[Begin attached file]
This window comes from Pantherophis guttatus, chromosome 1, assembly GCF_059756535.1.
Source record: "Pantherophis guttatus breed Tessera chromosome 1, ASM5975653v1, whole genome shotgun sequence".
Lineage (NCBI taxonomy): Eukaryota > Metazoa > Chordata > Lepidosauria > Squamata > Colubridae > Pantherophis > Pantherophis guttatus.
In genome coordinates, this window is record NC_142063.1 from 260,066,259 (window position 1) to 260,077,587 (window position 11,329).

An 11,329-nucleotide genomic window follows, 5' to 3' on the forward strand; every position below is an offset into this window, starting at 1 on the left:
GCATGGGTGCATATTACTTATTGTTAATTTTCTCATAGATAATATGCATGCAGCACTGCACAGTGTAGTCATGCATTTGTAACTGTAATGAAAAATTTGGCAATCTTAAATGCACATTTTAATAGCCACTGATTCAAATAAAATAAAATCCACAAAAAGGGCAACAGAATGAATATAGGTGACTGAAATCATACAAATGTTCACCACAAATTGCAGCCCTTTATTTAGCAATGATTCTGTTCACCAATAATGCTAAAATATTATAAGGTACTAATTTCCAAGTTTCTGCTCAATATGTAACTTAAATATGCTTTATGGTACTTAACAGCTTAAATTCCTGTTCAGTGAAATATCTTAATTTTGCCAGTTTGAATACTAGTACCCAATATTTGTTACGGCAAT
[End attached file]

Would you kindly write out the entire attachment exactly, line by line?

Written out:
This window comes from Pantherophis guttatus, chromosome 1, assembly GCF_059756535.1.
Source record: "Pantherophis guttatus breed Tessera chromosome 1, ASM5975653v1, whole genome shotgun sequence".
Lineage (NCBI taxonomy): Eukaryota > Metazoa > Chordata > Lepidosauria > Squamata > Colubridae > Pantherophis > Pantherophis guttatus.
In genome coordinates, this window is record NC_142063.1 from 260,066,259 (window position 1) to 260,077,587 (window position 11,329).

An 11,329-nucleotide genomic window follows, 5' to 3' on the forward strand; every position below is an offset into this window, starting at 1 on the left:
GCATGGGTGCATATTACTTATTGTTAATTTTCTCATAGATAATATGCATGCAGCACTGCACAGTGTAGTCATGCATTTGTAACTGTAATGAAAAATTTGGCAATCTTAAATGCACATTTTAATAGCCACTGATTCAAATAAAATAAAATCCACAAAAAGGGCAACAGAATGAATATAGGTGACTGAAATCATACAAATGTTCACCACAAATTGCAGCCCTTTATTTAGCAATGATTCTGTTCACCAATAATGCTAAAATATTATAAGGTACTAATTTCCAAGTTTCTGCTCAATATGTAACTTAAATATGCTTTATGGTACTTAACAGCTTAAATTCCTGTTCAGTGAAATATCTTAATTTTGCCAGTTTGAATACTAGTACCCAATATTTGTTACGGCAAT